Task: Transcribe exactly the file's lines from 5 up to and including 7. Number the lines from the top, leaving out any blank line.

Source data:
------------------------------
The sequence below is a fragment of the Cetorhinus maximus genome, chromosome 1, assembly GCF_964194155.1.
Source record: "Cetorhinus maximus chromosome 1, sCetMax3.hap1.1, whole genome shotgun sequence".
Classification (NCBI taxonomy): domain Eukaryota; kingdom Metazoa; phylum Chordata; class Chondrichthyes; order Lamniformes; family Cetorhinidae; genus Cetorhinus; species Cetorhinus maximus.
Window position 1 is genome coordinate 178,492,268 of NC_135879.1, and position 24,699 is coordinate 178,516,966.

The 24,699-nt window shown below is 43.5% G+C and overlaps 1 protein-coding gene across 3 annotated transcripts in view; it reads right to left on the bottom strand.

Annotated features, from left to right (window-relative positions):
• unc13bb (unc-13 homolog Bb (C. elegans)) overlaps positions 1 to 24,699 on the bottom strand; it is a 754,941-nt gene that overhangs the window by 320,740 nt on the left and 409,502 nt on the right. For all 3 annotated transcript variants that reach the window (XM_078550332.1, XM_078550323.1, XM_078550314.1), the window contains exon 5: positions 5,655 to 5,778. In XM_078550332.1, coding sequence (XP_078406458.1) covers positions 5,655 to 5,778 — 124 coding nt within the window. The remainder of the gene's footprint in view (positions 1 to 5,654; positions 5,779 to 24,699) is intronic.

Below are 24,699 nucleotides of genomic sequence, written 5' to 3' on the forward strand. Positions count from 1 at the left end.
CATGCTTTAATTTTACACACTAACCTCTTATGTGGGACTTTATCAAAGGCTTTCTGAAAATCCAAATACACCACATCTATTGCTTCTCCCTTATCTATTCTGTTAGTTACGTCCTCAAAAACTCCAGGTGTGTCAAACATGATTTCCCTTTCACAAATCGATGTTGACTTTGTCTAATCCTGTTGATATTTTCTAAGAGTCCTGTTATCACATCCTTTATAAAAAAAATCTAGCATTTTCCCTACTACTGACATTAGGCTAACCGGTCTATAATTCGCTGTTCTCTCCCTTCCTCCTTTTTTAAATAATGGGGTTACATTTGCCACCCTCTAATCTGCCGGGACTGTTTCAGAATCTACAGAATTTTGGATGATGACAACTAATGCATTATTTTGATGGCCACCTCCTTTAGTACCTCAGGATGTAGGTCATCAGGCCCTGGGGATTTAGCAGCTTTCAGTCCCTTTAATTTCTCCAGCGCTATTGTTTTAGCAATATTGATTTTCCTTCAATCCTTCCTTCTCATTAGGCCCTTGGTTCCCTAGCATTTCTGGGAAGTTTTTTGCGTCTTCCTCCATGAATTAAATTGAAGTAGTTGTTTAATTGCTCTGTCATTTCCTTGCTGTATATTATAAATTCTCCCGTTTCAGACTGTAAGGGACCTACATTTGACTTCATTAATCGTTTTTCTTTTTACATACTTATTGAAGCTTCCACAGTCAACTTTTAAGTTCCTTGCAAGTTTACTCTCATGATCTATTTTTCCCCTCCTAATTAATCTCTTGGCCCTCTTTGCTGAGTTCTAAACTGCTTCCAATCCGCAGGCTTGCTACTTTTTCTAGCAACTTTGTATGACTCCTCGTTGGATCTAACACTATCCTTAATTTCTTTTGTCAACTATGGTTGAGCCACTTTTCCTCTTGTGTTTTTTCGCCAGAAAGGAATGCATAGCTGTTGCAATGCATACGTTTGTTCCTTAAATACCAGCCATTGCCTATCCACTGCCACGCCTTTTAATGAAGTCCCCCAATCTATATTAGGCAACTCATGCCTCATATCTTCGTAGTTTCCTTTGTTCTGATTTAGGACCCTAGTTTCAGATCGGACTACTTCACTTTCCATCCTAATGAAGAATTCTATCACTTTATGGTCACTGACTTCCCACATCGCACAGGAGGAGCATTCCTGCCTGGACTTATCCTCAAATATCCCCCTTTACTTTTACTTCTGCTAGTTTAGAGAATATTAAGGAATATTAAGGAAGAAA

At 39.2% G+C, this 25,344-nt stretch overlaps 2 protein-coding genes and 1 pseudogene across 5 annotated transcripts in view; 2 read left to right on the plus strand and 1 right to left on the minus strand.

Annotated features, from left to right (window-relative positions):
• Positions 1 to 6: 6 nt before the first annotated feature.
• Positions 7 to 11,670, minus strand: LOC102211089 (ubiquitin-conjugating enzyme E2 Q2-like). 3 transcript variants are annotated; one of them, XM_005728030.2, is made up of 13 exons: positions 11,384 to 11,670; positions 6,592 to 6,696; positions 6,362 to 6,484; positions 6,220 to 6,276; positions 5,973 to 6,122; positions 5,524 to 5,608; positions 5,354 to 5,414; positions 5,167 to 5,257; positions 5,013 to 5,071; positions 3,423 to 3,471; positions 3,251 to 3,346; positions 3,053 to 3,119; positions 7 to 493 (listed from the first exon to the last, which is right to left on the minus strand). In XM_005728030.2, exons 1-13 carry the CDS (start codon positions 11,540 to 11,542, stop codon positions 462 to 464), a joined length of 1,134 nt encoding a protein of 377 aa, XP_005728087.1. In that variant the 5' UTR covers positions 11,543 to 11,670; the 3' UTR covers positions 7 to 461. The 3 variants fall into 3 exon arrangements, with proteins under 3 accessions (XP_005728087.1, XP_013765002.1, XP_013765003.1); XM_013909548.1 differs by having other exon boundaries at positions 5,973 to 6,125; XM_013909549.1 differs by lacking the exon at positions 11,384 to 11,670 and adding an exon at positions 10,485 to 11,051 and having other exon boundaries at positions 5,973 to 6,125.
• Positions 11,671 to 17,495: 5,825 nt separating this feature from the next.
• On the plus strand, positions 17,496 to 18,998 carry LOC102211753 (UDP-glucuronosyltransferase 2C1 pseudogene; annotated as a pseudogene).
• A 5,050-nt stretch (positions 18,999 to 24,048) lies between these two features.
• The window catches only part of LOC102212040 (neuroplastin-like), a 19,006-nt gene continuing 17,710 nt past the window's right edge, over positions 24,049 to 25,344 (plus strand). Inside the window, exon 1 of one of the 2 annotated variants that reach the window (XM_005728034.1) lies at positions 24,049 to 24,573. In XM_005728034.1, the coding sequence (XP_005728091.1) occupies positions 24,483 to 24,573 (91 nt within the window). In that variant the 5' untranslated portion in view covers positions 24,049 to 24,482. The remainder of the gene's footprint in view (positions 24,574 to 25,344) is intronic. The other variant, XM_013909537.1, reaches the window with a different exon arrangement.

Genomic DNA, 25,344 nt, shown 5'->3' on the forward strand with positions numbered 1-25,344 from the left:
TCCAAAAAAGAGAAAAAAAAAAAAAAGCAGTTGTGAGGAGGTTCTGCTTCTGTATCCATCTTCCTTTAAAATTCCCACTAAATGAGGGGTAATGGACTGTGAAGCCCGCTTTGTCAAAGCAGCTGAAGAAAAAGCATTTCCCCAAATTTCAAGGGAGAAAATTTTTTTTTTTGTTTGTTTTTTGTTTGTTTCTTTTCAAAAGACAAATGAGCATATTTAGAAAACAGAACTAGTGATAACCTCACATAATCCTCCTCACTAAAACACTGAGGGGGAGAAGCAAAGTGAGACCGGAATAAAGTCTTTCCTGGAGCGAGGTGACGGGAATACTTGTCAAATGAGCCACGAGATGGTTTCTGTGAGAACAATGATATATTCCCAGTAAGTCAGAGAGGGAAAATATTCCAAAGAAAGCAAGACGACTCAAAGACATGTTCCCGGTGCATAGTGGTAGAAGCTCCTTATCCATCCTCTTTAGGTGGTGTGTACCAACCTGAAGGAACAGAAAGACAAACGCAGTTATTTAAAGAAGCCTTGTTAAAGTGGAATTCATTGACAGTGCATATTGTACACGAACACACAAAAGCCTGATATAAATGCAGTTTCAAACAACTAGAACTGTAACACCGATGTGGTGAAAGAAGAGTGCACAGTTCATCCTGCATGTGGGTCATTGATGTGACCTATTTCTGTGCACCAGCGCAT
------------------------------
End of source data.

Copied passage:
The 24,699-nt window shown below is 43.5% G+C and overlaps 1 protein-coding gene across 3 annotated transcripts in view; it reads right to left on the bottom strand.

Annotated features, from left to right (window-relative positions):
• unc13bb (unc-13 homolog Bb (C. elegans)) overlaps positions 1 to 24,699 on the bottom strand; it is a 754,941-nt gene that overhangs the window by 320,740 nt on the left and 409,502 nt on the right. For all 3 annotated transcript variants that reach the window (XM_078550332.1, XM_078550323.1, XM_078550314.1), the window contains exon 5: positions 5,655 to 5,778. In XM_078550332.1, coding sequence (XP_078406458.1) covers positions 5,655 to 5,778 — 124 coding nt within the window. The remainder of the gene's footprint in view (positions 1 to 5,654; positions 5,779 to 24,699) is intronic.